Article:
15. Unhook a Bird
Uninten-tionally hooking up with a seagull can be downright humiliating or even frightening to some anglers.
STEP 1: To safely release the bird, drop a clean cloth, towel or jacket completely over the bird, covering its head, back and wings. Not only does this protect you from an errant beak, but if the bird can't see, it calms down quite a bit. Place gentle but firm pressure on the bird's back. Once it sits down, fold its wings to its body and wrap the cloth around it. Hold it away from your face. Take care not to hold the bird too tightly or pin it down, because it may lead to suffocation or broken bones.
STEP 2: Remove the line and hook. Snipping the line at a convenient distance rarely resolves the problem. The seabird may fly away but line can wrap around a bird's legs, wings or beak. Unable to fly, swim or feed, starvation quickly results. Make every attempt to remove the hook, too. Leaving a hook in a bird will cause infection-plus you'll loose your plug. Crimping the barbs on your hooks will make removal a lot easier. Push the hook forward through the bird's skin, until the barb is exposed and clip behind it with wire cutters. Back the hook out. For treble hooks, cut them where they join, then push each hook forward and remove it.
- Capt. John McMurray
16. Wire with Care
The phrase "wiring" a fish means taking the leader in hand to lead the fish next to the boat for gaff and capture or tag and release. However, done improperly, wiring can be downright dangerous, especially on large, unpredictable fish. Many professionals with years of experience have been cut to the bone by the leader, pulled out of the boat or even drowned. Extreme care should be taken on any fish when bringing it alongside the boat. In those instances when you must lead a fish to the boat, here are a couple general rules of thumb to follow.
Try to keep the boat moving slowly forward or in a turn as this helps to lead the fish alongside the boat. A dead boat and a darting fish can create a lot of problems.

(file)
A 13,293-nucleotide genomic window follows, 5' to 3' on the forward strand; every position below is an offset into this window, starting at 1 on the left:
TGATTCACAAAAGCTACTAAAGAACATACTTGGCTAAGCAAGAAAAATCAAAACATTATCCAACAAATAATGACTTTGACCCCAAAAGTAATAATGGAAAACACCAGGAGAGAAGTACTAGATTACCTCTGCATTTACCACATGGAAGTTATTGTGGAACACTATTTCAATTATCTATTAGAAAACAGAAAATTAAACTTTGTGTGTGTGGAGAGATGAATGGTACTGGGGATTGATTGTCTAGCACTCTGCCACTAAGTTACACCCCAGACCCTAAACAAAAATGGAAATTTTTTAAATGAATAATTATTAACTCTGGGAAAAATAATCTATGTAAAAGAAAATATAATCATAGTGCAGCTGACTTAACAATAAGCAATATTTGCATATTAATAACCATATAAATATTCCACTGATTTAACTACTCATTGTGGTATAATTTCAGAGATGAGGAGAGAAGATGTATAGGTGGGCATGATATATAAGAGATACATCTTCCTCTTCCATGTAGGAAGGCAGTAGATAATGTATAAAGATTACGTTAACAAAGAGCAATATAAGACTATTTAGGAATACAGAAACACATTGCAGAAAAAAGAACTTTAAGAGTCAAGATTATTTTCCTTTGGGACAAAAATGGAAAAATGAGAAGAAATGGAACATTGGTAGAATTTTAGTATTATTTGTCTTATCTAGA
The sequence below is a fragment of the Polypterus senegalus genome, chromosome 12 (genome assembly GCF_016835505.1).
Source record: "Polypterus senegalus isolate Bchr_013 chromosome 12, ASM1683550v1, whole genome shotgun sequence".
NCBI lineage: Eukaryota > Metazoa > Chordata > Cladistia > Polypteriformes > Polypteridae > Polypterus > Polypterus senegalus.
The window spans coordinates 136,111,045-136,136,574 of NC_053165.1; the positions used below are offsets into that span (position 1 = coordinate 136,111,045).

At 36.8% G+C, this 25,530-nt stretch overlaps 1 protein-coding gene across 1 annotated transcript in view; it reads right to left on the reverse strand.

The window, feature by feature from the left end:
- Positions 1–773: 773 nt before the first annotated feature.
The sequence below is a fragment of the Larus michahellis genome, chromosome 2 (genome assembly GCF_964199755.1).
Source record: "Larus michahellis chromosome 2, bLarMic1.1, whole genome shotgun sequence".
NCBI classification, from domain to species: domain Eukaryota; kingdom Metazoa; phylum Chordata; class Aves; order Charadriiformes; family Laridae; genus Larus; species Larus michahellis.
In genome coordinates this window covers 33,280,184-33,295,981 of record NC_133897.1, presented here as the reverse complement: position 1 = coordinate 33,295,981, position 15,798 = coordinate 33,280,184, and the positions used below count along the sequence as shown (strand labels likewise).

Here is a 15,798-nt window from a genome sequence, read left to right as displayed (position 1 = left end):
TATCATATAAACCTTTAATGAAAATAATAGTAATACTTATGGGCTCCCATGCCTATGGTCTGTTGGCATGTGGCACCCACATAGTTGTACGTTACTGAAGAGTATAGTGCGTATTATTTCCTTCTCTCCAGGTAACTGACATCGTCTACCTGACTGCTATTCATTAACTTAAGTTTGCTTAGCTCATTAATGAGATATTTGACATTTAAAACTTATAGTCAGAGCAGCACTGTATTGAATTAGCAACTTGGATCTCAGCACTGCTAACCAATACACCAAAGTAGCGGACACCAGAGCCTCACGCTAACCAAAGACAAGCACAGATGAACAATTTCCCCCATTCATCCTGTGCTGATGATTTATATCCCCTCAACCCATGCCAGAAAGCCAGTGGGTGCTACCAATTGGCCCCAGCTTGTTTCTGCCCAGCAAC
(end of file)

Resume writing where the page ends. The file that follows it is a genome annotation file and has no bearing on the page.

Wear quality cotton gloves or, when using mono leader, try a pair of yellow gripper gloves available at most tackle shops.
Keep your eyes on the fish at all times and be prepared for its sudden and often unexpected moves to free itself.
To leader a fish properly, you must take wraps of the leader. Begin by placing your palm up, under the leader and wrap the line around the meat of your hand. To prevent it from slipping through your hands, take two wraps and pull the fish to you so that you can get another set of wraps around your opposite hand.
Keep your elbows bent and try to finesse the fish to the boat - using brute strength results in lost fish and injury.
In the event you should have to let go to prevent a break-off or to keep from being pulled over, simply open your hand and point it toward the fish and the line will fall off your hand. Practice this technique on every fish you leader from bluefish on up so that it becomes second nature. Never second guess letting go. If you think you should, dump the leader off your hands and let things settle down for another try.
17. Fish the Rip
Rips form when swift currents hit a ledge, reef or shoal forcing the water to compress and sweep over the structure at an increased speed. A series of standing waves, called a "rip line," is created when the faster, upwelling water collides with deeper, slower water behind a reef. Along the bottom, this surging motion causes a vacuum-like effect with relatively calmer, slower water just ahead of the structure, commonly called the "sweet spot." Predators hold here to conserve energy and then rocket up to ambush baitfish trapped in the rip above, and this is where you should fish.
How to find it You can locate the sweet spot on the up-tide side of a reef where it slopes upward from a flat bottom. Because it takes time and distance for the upwelling water to reach the surface, the sweet spot will be located a short distance - depending on the depth - in front of the rip line.
How to work it Once you've found a rip line, motor up-current from the waves while watching your depthfinder. After the reef flattens out, stop the motor and fish while drifting back toward the rip. Drifting, rather than anchoring, allows the boat to keep pace with the tide-swept lure or live bait, and you'll cover the sweet spot more effectively. Or you can troll by "stemming the current" so your deep-running lures pass through the sweet spot.
How to fish it Pay attention to where you catch fish on each reef. Using triangulation, electronics or an anchored float, you can return to that exact spot on successive passes.